Heard on CultureShift

Service Workers are Still Struggling to Survive the Economic Fallout of the Pandemic

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Image credit: Photo by Andrew Seaman on Unsplash

Saru Jayaraman, leader of labor advocacy group, One Fair Wage gives an update on the state of service workers in the age of COVID-19.

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Since the beginning of the coronavirus pandemic, the restaurant industry, which is among the fastest-growing private-employment industries in the nation, has experienced a series of hardships. 

Prior to COVID-19, the dining scene employed around 13 million people. Now, with a surge of cases and Michigan’s three-week epidemic order in place, restricting food service to outdoor, delivery and carry-out only, service workers are still in a dicey predicament as the industry struggles to gain stable ground and better conditions for employees. 

Listen: Saru Jayaraman shares how One Fair Wage advocates are addressing the injustices within the restaurant industry.

With the pandemic, especially now, it has frankly turned from an issue of justice to one of life or death,” says Saru Jayaraman, President of One Fair Wage, a national labor advocacy group. “Prior to the pandemic, workers in Michigan earned a wage of $3.52 and they were struggling with economic instability and sexual harassment — it was mostly a female workforce having to tolerate inappropriate behavior to feed their kids in tips. Now they’re being asked to go back to work for the [same wage], when tips and sales are down and they’re experiencing the most severe hostility from customers, with having to enforce social distancing and mask rules with the same consumers that depend on for tips to survive. It is a disaster.”

In Michigan, Jayaraman notes that thousands of industry workers lost their jobs in March and most of the employers were unable to receive financial assistance to sustain their livelihood. The challenge for laid-off individuals to received unemployment assistance raised questions surrounding unemployment eligibility and the difficulties within the application process.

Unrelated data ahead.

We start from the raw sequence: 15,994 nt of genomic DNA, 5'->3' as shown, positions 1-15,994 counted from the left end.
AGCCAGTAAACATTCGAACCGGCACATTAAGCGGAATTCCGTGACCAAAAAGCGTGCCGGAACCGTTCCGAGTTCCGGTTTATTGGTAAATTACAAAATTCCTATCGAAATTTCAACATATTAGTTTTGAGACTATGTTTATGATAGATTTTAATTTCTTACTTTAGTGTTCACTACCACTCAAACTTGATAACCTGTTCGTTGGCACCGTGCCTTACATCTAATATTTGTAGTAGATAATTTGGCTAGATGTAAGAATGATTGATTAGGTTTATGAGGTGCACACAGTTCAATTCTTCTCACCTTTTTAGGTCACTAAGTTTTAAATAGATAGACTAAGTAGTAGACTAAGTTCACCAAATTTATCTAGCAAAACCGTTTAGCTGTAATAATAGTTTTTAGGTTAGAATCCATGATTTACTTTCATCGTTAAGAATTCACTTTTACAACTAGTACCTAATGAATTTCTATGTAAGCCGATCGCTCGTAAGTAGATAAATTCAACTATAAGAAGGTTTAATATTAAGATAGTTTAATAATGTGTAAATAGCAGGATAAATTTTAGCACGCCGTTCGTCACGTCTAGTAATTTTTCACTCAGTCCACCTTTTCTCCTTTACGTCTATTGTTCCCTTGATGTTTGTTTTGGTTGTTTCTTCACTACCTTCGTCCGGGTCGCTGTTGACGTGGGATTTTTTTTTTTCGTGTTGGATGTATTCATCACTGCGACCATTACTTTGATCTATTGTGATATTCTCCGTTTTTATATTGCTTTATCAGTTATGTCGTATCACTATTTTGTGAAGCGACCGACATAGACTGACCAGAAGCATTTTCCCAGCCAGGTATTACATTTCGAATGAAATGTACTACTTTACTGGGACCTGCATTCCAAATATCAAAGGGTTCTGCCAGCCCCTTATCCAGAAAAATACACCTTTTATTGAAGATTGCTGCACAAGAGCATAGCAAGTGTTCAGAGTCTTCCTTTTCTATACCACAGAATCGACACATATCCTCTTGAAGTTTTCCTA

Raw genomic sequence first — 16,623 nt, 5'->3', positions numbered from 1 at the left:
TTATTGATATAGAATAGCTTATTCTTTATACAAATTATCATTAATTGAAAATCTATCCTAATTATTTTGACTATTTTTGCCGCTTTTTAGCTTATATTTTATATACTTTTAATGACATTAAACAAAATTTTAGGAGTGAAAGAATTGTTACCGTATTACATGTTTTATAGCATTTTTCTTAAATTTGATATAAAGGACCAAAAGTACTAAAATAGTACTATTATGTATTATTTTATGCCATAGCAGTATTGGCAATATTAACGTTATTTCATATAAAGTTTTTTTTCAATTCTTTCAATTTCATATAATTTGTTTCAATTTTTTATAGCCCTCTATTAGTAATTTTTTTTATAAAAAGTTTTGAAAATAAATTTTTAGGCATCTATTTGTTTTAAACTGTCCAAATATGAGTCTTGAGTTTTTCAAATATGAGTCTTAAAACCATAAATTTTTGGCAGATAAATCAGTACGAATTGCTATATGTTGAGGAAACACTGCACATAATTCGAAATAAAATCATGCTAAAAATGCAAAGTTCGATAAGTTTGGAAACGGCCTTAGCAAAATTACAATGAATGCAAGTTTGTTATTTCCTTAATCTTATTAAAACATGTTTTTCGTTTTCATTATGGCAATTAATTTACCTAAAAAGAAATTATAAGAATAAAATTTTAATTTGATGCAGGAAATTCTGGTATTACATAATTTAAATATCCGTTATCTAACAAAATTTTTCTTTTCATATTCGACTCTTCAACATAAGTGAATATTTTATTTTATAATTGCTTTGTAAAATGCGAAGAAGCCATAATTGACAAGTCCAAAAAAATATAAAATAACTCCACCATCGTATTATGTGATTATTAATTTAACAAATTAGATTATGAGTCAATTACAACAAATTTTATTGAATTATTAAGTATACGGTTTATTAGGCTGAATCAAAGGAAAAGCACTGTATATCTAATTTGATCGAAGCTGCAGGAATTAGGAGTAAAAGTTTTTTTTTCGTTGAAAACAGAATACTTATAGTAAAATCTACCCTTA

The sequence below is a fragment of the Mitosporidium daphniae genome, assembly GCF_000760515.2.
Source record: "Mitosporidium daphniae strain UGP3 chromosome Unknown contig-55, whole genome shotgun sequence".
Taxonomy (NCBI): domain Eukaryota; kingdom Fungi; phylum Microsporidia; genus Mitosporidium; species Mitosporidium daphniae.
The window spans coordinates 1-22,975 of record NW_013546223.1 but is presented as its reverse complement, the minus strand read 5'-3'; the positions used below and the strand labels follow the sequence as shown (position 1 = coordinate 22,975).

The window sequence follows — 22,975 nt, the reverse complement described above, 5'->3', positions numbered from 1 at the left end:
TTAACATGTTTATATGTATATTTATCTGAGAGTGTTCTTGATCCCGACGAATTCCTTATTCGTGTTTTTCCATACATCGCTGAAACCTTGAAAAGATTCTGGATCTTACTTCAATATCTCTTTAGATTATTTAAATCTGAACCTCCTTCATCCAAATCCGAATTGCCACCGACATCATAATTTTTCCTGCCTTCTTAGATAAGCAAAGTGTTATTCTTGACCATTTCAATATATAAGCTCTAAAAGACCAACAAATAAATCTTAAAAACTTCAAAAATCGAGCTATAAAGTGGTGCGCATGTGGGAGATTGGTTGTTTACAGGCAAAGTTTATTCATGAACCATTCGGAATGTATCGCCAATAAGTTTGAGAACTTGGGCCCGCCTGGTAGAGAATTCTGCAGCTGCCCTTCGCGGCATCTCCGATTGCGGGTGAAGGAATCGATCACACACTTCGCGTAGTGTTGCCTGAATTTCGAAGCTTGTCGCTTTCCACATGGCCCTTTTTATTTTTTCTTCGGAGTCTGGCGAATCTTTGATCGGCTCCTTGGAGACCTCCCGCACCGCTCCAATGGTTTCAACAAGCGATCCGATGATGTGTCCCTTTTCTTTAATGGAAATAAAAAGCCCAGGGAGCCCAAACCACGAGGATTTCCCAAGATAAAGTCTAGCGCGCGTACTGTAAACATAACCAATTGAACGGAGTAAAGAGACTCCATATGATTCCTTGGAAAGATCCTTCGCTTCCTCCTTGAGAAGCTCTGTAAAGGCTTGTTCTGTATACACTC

Unemployment insurance was [historically] created as a system to provide funding for people out work, yes, but, from the beginning, it was intentionally set up to discourage people from getting it. It was set up to force people to take any low-wage job that comes your way,” Jayaraman explains. “It’s very hard to access and once you get it, if your boss calls you back to work, even if you’re a person with a pre-existing condition or someone at home with a high-risk [of contracting COVID], you have to take that job or risk losing your benefits and that was designed purposefully.” 

Currently, One Fair Wage is readying the release of a new report that illustrates with first-person accounts, the harsh and disturbing conditions restaurant service workers are subjected to prior to, and presently as the economy struggles to recover and overcome the effects of COVID-19. 

Related: Detroit Businesses Plead for Stimulus Help Amid New Restrictions

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Amanda LeClaire, Host, CultureShift

Amanda LeClaire is Host of CultureShift and is a founding producer of both of WDET’s locally-produced daily shows. She’s been involved in radio and the arts in Detroit for over a decade.

amanda.leclaire@wdet.org Follow @amandalee_lec

LaToya Cross, Producer, CultureShift

LaToya Cross is a Producer and writer on CultureShift with a passion for highlighting creatives using their platform to shape, shift and analyze society through an artistic lens.

Latoya.cross@wdet.org Follow @ToizStory

This post is a part of Coronavirus in Michigan.

101.9 WDET, Detroit’s NPR Station, is committed to providing accurate, up-to-date information on coronavirus, and it's related illness COVID-19, in Michigan. 

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